Other techniques for tracking the accuracy of sources, making and modifying forecasts, and identifying unknowable parts of the balance will be covered in the examination of specific supply and demand line items.

Supply Side

Typically, traders focus on crop production in major exporting countries. It drives availability for domestic producers and importing countries. Ramifications of droughts or bumper crops can carry over for several seasons as stocks expand and contract across the supply chain.

A production forecast starts with a determination of area planted. Some countries, like the US and South Africa, issue reports on planting intentions based on farmer surveys. But, a number of factors like relative crop prices or spring weather can alter the actual area planted from intentions. South Africa suffered significant droughts in December and January that prevented corn planting. Lower planted area was updated in monthly revisions from South Africa’s Crop Estimates Committee. Unprecedented flooding currently menaces the 2019 US planting season, and the USDA will revise US area numbers in its June 30 crop acreage report.

Analysts have several techniques to model planted or harvested area. The soybean to corn price ratio is a common factor used in trying to predict farmer intentions in the US, because it can factor into the decision to rotate acreage between the two crops. In other areas with an absence of reliable reported data a simple linear regression modified with domestic prices could be a good starting point.

Gro Intelligence has developed an approach to create crop masks in areas without reliable acreage data. By combining satellite images, typical crop growing cycles, analogs to areas with ground truth data, and other published journal articles, Gro analysts have built successful models of planted area and used them to develop yield models for Argentina soybeans and India, Russia, and Ukraine wheat. Map Spatial Production Allocation Model (MapSPAM) data was a useful reference. The source compiles harvested area data globally at the district level once every five years across over 40 commodities.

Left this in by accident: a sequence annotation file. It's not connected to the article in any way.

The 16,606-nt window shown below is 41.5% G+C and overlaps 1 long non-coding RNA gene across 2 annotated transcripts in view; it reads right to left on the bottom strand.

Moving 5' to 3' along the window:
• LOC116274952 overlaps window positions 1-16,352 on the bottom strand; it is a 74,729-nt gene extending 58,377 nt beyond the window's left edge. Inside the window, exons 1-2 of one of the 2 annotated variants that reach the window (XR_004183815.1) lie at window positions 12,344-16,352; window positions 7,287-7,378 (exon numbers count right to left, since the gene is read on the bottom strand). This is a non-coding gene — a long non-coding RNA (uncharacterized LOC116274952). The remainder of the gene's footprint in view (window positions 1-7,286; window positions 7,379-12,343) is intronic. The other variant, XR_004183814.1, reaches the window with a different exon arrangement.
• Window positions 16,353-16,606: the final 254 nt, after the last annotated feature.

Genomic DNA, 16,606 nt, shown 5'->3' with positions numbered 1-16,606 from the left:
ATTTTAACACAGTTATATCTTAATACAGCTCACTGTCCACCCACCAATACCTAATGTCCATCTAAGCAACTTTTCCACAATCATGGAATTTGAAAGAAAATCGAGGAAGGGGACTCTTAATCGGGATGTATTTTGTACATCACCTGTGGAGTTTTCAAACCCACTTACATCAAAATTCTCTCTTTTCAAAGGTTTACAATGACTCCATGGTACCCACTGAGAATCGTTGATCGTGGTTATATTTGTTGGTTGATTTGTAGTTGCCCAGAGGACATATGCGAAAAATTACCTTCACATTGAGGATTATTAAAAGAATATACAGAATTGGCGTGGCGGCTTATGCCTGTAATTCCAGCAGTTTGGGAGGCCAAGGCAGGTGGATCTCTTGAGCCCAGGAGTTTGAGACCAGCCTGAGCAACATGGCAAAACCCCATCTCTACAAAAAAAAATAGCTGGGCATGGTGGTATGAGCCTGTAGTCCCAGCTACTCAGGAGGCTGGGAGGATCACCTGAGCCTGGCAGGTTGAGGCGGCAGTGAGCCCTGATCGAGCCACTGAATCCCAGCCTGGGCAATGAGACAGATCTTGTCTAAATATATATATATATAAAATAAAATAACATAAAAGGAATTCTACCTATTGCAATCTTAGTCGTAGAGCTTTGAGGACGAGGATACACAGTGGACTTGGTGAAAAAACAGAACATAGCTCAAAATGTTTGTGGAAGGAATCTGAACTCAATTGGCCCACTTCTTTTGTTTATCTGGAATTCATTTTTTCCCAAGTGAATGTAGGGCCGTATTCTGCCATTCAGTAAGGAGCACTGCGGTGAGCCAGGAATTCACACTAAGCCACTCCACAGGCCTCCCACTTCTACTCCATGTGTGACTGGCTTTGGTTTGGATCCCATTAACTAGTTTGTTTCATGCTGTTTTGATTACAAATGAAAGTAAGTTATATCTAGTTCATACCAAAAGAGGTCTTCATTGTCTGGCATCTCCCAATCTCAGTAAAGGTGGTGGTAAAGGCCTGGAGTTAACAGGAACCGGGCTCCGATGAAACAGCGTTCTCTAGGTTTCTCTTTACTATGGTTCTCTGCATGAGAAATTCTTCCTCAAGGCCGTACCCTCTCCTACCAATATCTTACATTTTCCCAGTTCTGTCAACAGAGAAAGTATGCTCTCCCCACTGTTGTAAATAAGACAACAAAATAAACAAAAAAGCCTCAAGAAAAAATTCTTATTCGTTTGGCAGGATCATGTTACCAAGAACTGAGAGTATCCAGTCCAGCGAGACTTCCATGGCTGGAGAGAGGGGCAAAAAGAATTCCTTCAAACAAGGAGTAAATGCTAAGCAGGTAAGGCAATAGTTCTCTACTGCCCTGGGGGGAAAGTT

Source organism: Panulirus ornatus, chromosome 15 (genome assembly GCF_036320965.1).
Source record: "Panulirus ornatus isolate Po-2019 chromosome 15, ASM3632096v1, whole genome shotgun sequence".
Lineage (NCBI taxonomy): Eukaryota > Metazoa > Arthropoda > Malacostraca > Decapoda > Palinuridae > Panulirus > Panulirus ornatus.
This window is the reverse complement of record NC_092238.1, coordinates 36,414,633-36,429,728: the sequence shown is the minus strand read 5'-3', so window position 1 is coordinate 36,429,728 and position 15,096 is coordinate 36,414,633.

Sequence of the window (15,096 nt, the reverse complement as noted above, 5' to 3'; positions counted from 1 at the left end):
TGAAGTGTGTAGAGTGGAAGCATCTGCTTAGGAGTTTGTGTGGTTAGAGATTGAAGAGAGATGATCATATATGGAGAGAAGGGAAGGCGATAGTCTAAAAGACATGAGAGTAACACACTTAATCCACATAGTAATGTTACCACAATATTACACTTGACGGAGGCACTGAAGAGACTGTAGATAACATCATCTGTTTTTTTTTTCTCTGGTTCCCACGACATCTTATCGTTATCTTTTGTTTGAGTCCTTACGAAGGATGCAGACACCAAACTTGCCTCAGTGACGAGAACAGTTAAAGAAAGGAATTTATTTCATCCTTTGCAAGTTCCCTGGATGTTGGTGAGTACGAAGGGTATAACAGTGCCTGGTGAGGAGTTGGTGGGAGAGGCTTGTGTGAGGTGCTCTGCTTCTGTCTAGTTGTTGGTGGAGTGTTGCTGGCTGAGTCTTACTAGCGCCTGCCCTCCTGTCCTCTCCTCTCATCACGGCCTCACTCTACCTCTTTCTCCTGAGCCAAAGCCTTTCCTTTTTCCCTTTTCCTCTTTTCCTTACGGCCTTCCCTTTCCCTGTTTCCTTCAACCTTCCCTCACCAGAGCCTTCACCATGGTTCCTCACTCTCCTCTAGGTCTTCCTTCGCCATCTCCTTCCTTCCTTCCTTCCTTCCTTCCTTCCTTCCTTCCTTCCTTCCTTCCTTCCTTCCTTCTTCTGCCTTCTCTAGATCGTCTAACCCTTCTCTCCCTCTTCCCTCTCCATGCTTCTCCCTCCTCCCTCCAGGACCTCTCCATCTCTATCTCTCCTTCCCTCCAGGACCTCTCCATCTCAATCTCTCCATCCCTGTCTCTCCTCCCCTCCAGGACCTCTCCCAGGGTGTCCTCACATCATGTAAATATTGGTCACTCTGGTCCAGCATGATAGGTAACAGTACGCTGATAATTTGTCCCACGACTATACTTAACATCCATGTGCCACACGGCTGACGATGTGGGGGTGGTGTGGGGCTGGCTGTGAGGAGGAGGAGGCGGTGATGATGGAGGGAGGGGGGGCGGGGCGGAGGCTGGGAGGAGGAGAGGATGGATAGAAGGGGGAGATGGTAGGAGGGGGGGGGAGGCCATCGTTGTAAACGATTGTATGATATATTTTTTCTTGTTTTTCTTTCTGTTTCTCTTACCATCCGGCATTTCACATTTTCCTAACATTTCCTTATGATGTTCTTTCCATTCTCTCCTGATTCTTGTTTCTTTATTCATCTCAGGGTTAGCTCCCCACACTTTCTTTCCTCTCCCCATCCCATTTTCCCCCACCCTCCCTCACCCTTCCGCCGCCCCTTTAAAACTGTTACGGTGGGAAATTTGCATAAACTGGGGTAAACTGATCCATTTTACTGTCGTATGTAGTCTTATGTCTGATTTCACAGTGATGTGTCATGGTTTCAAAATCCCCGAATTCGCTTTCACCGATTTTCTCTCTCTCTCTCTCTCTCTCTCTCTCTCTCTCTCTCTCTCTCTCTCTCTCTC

Initial production forecasts will be based on projections of yield and planted acreage from historical data. Extrapolation of the positive yield trend observed in most crops is meant to approximate growth due to ongoing technological improvements in seeds, inputs, or farming techniques. But a linear trend projection on reliable data like US yield can be very sensitive to the length of the look-back period. For instance, the calculation of trend in US corn yields back to 1987, a record yield, compared to the same calculation performed on yields starting in 1988, a drought stricken year, would result in different slopes. Further, some analysts choose to remove major drought years under the premise that the extreme downside has an outsized effect on the projection of “normal” conditions. These and other differences in analytic technique mean that production projections vary widely before the growing season has begun. The markets see them as loose estimates.

Once the crops are planted and growing season has started, weather becomes the focus. During critical growing periods each new weather forecast model run can lead to an immediate price reaction in the physical and futures markets. Gro has developed several yield models and provided background and data for users to develop their own versions. But any yield model will have an associated error term due to unpredictable weather (and other) factors. Using several production or yield forecasts can help by defining a range of estimates. Sometimes the path of forecasts over the season provides insight that the current number alone might not. Brazil’s soybean crop in 2017 was revised higher by 10 million tonnes from February to June resulting in a 13% decline in futures prices. This information is frequently lost when looking back over the years at a historical series of production and yield (or any other line item for that matter). A source like the USDA revises its yield estimate several times each season, but the WASDE report only prints this month and last month’s numbers side by side.